Hundreds of street children roam the centre of Harare, the capital of Zimbabwe, living in subhuman conditions. Many of them are second generation victims: their poverty is a consequence of their orphanhood. Their parents died from HIV and now they are all alone without family, living on the street and, in some cases,
in a foreign country.
Samora Machel Avenue, so named in honour of the father of Mozambique’s independence, crosses the centre of Harare from east to west. Luxurious hotels, some colonial houses surrounded by high office buildings, traffic jams, bustle of the streets … the typical urban landscape of any African capital.Fuel shortages cause long lines of cars waiting for refuelling, especially during peak times in the late afternoon. Some drivers take advantage of the wait to buy shoes from a street vendor or have someone wash the car by hand in five minutes. The wide areas of the Total gas stations become improvised markets, which are widely spread throughout the continent.
“The street kids know it and take advantage of that”, says Marvelous, who is 35. He works at a gas station in Harare and explains to us: “When they stop at a red light, drivers must watch carefully ahead and behind their car, if they get distracted, in few seconds they’ll be surrounded by children. Most of them ask for alms, but there are also those who try to steal anything they may find inside a vehicle.
Many of the unemployed youth in Harare have turned to drugs and they are often referred to as zvigunduru, which in Tsonga, the local language of Zimbabwe, means ‘sleepers’, as they spend most of their time sleeping or lying down after consuming drugs. One can see the zvigunduru lying down mainly in the alleys where there are hotels, gas stations, and banks. The area around the Number One hotel is one of their favourite places. It’s better not to get lost inside that area, which is in fact the street children’s territory, where laws are dictated by those who have nothing to lose.
Marvelous knows almost all those kids by their first name. “Look, that kid’s name is John. He is a good kid and does not take drugs”, he says pointing at a kid wearing a shabby white shirt and a worn out pair of trousers. By drugs, Marvelous refers to toriro, the local drug that causes aggressive behaviours, since the effects of cocaine are potentiated by mixing it with bicarbonate. John says he is 10, but he looks a little bit older; he does not speak much since he distrusts white men and journalists alike. “What I want to do is to go to school”, he keeps on saying. He tells us that his mother, who is from the city of Gweru, in the centre of the country, married an immigrant from Malawi, who abandoned her soon after he was born. “I grew up with my maternal grandparents, but there was not enough food for everyone and so I decided to come to Harare hoping to have a better life”.
John tells us that he survives thanks to the coins he gets from drivers and that he and another dozen young people spend the night in the alleys of this area. “I’m not afraid because Mad is with me”, says John, pointing at a boy standing a few metres from us.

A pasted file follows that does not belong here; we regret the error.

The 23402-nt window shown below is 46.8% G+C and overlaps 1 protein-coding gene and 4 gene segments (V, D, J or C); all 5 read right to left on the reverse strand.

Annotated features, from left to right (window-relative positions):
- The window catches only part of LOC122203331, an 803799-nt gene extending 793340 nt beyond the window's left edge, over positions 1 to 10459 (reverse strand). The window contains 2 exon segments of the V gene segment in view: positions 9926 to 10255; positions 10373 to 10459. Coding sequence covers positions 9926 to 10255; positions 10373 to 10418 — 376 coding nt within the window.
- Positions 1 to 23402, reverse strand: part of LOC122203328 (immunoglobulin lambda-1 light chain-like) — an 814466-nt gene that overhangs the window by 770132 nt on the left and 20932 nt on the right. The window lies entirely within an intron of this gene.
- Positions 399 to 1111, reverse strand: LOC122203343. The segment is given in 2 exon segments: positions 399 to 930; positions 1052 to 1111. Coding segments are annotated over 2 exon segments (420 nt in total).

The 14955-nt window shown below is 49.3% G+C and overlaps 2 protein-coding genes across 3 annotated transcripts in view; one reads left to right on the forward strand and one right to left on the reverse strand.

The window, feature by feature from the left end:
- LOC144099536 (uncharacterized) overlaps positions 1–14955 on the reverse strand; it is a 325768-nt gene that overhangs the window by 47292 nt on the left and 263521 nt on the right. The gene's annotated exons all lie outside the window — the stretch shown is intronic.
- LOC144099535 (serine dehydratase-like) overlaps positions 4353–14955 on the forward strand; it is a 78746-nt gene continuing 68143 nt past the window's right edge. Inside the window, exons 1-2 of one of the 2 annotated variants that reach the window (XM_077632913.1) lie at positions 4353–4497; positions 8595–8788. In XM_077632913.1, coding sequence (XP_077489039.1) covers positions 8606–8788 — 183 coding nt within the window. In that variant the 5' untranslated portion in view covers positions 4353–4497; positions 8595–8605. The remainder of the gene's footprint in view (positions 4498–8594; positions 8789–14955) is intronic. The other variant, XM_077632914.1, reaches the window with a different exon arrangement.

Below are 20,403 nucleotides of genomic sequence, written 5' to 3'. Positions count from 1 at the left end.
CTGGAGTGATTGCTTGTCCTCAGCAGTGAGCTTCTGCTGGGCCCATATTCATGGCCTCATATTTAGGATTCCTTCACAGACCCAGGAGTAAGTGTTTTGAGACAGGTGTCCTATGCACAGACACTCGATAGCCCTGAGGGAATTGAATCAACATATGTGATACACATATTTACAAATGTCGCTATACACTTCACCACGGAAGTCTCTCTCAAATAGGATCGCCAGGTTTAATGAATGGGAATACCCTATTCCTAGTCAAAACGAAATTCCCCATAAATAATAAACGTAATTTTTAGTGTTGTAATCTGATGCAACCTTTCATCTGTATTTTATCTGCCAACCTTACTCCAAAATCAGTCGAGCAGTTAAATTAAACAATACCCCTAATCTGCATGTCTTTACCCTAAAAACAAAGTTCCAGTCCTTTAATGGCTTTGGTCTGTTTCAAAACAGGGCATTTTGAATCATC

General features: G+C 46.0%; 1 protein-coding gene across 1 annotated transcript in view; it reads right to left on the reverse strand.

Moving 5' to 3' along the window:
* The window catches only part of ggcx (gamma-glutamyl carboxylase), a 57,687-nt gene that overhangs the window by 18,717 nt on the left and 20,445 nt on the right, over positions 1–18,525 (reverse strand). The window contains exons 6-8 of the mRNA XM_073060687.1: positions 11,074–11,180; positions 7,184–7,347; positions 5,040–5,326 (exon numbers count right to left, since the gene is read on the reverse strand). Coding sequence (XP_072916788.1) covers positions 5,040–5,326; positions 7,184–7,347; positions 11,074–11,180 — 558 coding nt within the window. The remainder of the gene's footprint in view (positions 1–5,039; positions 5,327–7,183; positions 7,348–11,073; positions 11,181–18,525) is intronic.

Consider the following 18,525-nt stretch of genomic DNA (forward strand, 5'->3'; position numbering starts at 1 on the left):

At dawn, the older children leave the alley and reach the avenue where they beg for money or food. Then, at mid-morning they come back bringing bread, tetrabriks of juice and a bottle of maheu, the maize-based local drink. They are soon surrounded by all the other children and all of them eat greedily because they know that that may be the only decent meal of the whole day. But, when kids can’t get any food or money from people, then one can see them searching for food in the garbage bins outside the numerous Spar supermarkets of the area despite the security staff trying to keep them away because customers are frightened by them.
The victims of the epidemic.
Not far from the alleys in the Number One hotel area, is the colonial style Catholic cathedral of Harare and on the other side of the Fourth Street stands one of the most prestigious mission complexes in Zimbabwe. It includes the school of the Dominican Sisters, which is attended by more than 1,000 schoolchildren, and the main house of the order in Zimbabwe. Sister Angela is a nurse. She was born in Germany and has been living in the African country for 56 years. “There are more and more kids living in the streets of the city centre”, she tells us in the shadow of a jacaranda in the beautiful garden of the school. “Many of them are currently arriving from border countries, such as Mozambique and Malawi. There are many orphans among them.
The African continent is experiencing the boom of the AIDS epidemic, which swept over Southern Africa at the end of the last century and the beginning of the current one. Many children are orphans because AIDS killed their parents”.
Several humanitarian and non-governmental organizations based in Harare are working to help these children. Keepers Alert is an organization directed by the local writer Patience Chiyangwa, and it offers support to orphans and street children through the House of Smiles. “Street kids come daily to this centre to take a shower, wash their clothes and feed themselves and we also offer computer classes, to those who are interested in them”, Chiyangwa tells us.
Harare, the ancient capital of Rhodesia, was, and still is, a beautiful city with wide avenues lined with jacarandas.
Today, the violet shade of its flowers offers shelter to hundreds of children and teenagers abandoned to their fate in a notorious alley that is only 100 metres distant from a central avenue that bears the name, paradoxes of life, of an African liberator.
Xaquín López – Photos: Sonsoles Meana